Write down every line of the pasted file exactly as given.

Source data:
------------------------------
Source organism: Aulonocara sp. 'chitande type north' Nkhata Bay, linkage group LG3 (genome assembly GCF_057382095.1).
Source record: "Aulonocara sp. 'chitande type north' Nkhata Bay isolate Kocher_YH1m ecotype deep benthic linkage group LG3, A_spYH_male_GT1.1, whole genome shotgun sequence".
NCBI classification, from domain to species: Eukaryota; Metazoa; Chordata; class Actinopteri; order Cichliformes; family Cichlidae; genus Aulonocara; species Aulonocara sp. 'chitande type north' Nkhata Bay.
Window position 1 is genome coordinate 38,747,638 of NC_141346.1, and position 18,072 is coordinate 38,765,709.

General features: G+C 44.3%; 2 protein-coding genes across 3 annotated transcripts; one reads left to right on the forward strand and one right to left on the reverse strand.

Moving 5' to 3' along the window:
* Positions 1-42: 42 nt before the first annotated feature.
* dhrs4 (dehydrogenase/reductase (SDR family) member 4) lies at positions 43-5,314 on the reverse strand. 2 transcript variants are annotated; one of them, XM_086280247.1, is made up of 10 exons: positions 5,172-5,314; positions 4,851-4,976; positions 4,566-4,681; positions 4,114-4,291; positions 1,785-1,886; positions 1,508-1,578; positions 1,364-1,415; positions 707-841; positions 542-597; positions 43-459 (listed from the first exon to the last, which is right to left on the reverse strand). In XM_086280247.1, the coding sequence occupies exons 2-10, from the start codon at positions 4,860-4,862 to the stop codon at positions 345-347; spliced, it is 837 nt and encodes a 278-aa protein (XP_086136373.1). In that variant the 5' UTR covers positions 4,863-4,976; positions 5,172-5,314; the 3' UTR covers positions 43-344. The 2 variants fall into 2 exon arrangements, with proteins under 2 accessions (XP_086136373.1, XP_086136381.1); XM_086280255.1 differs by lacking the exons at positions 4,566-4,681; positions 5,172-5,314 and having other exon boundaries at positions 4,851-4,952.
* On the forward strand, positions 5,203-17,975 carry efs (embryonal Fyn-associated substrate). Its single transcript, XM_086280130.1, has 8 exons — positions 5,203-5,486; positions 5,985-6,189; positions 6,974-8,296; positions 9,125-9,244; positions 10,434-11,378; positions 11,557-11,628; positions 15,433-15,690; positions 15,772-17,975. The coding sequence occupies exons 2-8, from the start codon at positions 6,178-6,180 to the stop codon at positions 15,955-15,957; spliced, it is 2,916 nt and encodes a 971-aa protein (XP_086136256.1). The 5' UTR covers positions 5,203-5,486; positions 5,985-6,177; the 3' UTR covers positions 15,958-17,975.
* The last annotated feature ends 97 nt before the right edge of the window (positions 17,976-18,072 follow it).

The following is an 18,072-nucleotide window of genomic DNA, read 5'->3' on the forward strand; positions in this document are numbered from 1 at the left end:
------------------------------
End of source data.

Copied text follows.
Source organism: Aulonocara sp. 'chitande type north' Nkhata Bay, linkage group LG3 (genome assembly GCF_057382095.1).
Source record: "Aulonocara sp. 'chitande type north' Nkhata Bay isolate Kocher_YH1m ecotype deep benthic linkage group LG3, A_spYH_male_GT1.1, whole genome shotgun sequence".
NCBI classification, from domain to species: Eukaryota; Metazoa; Chordata; class Actinopteri; order Cichliformes; family Cichlidae; genus Aulonocara; species Aulonocara sp. 'chitande type north' Nkhata Bay.
Window position 1 is genome coordinate 38,747,638 of NC_141346.1, and position 18,072 is coordinate 38,765,709.

General features: G+C 44.3%; 2 protein-coding genes across 3 annotated transcripts; one reads left to right on the forward strand and one right to left on the reverse strand.

Moving 5' to 3' along the window:
* Positions 1-42: 42 nt before the first annotated feature.
* dhrs4 (dehydrogenase/reductase (SDR family) member 4) lies at positions 43-5,314 on the reverse strand. 2 transcript variants are annotated; one of them, XM_086280247.1, is made up of 10 exons: positions 5,172-5,314; positions 4,851-4,976; positions 4,566-4,681; positions 4,114-4,291; positions 1,785-1,886; positions 1,508-1,578; positions 1,364-1,415; positions 707-841; positions 542-597; positions 43-459 (listed from the first exon to the last, which is right to left on the reverse strand). In XM_086280247.1, the coding sequence occupies exons 2-10, from the start codon at positions 4,860-4,862 to the stop codon at positions 345-347; spliced, it is 837 nt and encodes a 278-aa protein (XP_086136373.1). In that variant the 5' UTR covers positions 4,863-4,976; positions 5,172-5,314; the 3' UTR covers positions 43-344. The 2 variants fall into 2 exon arrangements, with proteins under 2 accessions (XP_086136373.1, XP_086136381.1); XM_086280255.1 differs by lacking the exons at positions 4,566-4,681; positions 5,172-5,314 and having other exon boundaries at positions 4,851-4,952.
* On the forward strand, positions 5,203-17,975 carry efs (embryonal Fyn-associated substrate). Its single transcript, XM_086280130.1, has 8 exons — positions 5,203-5,486; positions 5,985-6,189; positions 6,974-8,296; positions 9,125-9,244; positions 10,434-11,378; positions 11,557-11,628; positions 15,433-15,690; positions 15,772-17,975. The coding sequence occupies exons 2-8, from the start codon at positions 6,178-6,180 to the stop codon at positions 15,955-15,957; spliced, it is 2,916 nt and encodes a 971-aa protein (XP_086136256.1). The 5' UTR covers positions 5,203-5,486; positions 5,985-6,177; the 3' UTR covers positions 15,958-17,975.
* The last annotated feature ends 97 nt before the right edge of the window (positions 17,976-18,072 follow it).

The following is an 18,072-nucleotide window of genomic DNA, read 5'->3' on the forward strand; positions in this document are numbered from 1 at the left end: